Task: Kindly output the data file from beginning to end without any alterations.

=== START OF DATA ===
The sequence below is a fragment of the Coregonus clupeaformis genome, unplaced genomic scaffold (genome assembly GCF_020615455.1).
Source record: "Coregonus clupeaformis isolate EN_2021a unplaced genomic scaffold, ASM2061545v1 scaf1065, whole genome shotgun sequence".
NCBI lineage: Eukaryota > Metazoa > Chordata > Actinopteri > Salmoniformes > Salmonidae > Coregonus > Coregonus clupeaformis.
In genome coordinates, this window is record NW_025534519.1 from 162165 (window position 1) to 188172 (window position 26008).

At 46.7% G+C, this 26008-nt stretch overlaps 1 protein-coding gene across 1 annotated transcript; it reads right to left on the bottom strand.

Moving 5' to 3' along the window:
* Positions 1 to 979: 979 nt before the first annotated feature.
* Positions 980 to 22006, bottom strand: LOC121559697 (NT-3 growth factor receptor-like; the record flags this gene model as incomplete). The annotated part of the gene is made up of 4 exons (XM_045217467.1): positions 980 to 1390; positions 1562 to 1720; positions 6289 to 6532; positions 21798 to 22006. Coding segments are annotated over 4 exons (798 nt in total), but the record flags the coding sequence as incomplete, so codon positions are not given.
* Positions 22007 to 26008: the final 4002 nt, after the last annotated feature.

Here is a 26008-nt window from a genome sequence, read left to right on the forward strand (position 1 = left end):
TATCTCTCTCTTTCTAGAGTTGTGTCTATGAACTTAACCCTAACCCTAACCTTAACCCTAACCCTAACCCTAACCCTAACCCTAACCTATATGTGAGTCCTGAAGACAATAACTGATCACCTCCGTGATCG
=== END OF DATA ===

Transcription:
The sequence below is a fragment of the Coregonus clupeaformis genome, unplaced genomic scaffold (genome assembly GCF_020615455.1).
Source record: "Coregonus clupeaformis isolate EN_2021a unplaced genomic scaffold, ASM2061545v1 scaf1065, whole genome shotgun sequence".
NCBI lineage: Eukaryota > Metazoa > Chordata > Actinopteri > Salmoniformes > Salmonidae > Coregonus > Coregonus clupeaformis.
In genome coordinates, this window is record NW_025534519.1 from 162165 (window position 1) to 188172 (window position 26008).

At 46.7% G+C, this 26008-nt stretch overlaps 1 protein-coding gene across 1 annotated transcript; it reads right to left on the bottom strand.

Moving 5' to 3' along the window:
* Positions 1 to 979: 979 nt before the first annotated feature.
* Positions 980 to 22006, bottom strand: LOC121559697 (NT-3 growth factor receptor-like; the record flags this gene model as incomplete). The annotated part of the gene is made up of 4 exons (XM_045217467.1): positions 980 to 1390; positions 1562 to 1720; positions 6289 to 6532; positions 21798 to 22006. Coding segments are annotated over 4 exons (798 nt in total), but the record flags the coding sequence as incomplete, so codon positions are not given.
* Positions 22007 to 26008: the final 4002 nt, after the last annotated feature.

Here is a 26008-nt window from a genome sequence, read left to right on the forward strand (position 1 = left end):
TATCTCTCTCTTTCTAGAGTTGTGTCTATGAACTTAACCCTAACCCTAACCTTAACCCTAACCCTAACCCTAACCCTAACCCTAACCTATATGTGAGTCCTGAAGACAATAACTGATCACCTCCGTGATCG